I believe in the dignity of labor, whether with head or hand; that the world owes no man a living but that it owes every man an opportunity to make a living.

John D. Rockefeller

Adding to Mr. Rockefeller’s belief, the National Labor Relations Board (NLRB) wants employers to remind their employees that while making a living they also have rights under the National Labor Relations Act (NLRA).

Specifically, the NLRB recently announced a new rule that requires employers to post a workplace notice advising employees of their rights under the NLRA, which include rights to unionize, collectively bargain, and strike. The new rule applies to all private-sector employers (including labor unions) subject to the National Labor Relations Act and takes effect on November 14, 2011.Here is a link to the NLRB’s Q&A regarding the new posting rule.

Soapbox.jpgRhetoric & Reality – A Few Observations 

Not surprisingly, the NLRB’s posting rule has generated heated rhetoric from the business community (See National Labor Relations Board is out of Control and NLRB Rule Requiring Posters In Workplace Infuriates Business Groups. It also comes at a time when labor organizations are increasingly critical of President Obama (See Labor’s Criticism Of Obama Grows Louder).

Setting aside, however, the competing views on both sides of the union divide, there are two important facts to put this rule in perspective:

First, the rule is enacted at a time when the percentage of private-sector workers belonging to a union is down to 6.9% from the peak of 35% in May 1954. Without adapting to a workplace that has significantly changed since 1954 or otherwise offering employees a compelling reason to organize, it is nothing short of delusional to think that the NLRB’s posting requirement will reverse this trend.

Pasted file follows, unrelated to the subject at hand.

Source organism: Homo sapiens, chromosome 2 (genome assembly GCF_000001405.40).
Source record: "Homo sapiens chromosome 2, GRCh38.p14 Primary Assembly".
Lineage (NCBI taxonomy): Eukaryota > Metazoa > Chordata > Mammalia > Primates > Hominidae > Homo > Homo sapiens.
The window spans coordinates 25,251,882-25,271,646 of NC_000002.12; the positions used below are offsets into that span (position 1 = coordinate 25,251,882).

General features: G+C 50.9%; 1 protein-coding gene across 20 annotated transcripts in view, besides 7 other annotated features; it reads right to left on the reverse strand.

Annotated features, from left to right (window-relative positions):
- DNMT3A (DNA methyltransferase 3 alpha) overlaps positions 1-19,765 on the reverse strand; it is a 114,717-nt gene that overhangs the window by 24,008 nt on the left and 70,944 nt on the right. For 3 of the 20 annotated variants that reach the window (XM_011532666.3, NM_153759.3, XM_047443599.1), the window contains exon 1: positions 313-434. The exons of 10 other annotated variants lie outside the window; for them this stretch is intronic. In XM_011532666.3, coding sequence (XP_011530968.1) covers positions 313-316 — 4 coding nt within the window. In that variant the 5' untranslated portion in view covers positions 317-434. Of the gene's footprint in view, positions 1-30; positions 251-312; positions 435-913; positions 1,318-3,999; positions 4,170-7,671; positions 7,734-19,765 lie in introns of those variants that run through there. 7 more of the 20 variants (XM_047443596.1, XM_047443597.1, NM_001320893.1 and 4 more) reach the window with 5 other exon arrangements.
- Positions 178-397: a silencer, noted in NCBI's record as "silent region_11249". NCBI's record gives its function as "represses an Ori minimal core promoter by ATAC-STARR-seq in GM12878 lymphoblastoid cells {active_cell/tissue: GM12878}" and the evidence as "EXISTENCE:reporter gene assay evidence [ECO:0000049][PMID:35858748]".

Second, James Carville (he is credited with being a cornerstone of President Bill Clinton’s successful Presidential Campaign) famously noted that “If You Say Three Things, You Don’t Say Anything.”

With this in mind, the posting required by the NLRB – an 11 by 17 inch poster – advising employees of their rights under the NLRA will likely blend into the sea of verbiage of other posting requirements already found in most workplaces.

For example, the U.S. Department of Labor identifies 11 different employment related laws that must be posted in various workplaces. See U.S. Department of Labor Workplace Poster Requirements. Additionally, employers are required to post notices from the EEOC describing federal laws prohibiting job discrimination based on race, color, sex, national origin, religion, age, equal pay, disability and genetic information. This is in addition to state required posters, such as MIOSHA.


Employers shouldn’t like the NLRB’s new posting rule. But I would be much more concerned about the impact of the NLRB’s proposed revisions to the union election process than the posting requirement. This is because the revision to the election process essentially threatens to impair an employers’ ability to mount a successful campaign to educate workers about the realities of union representation or counter inaccurate or misleading union claims. But that is just me and I’m getting off my soapbox for a long Labor Day Weekend.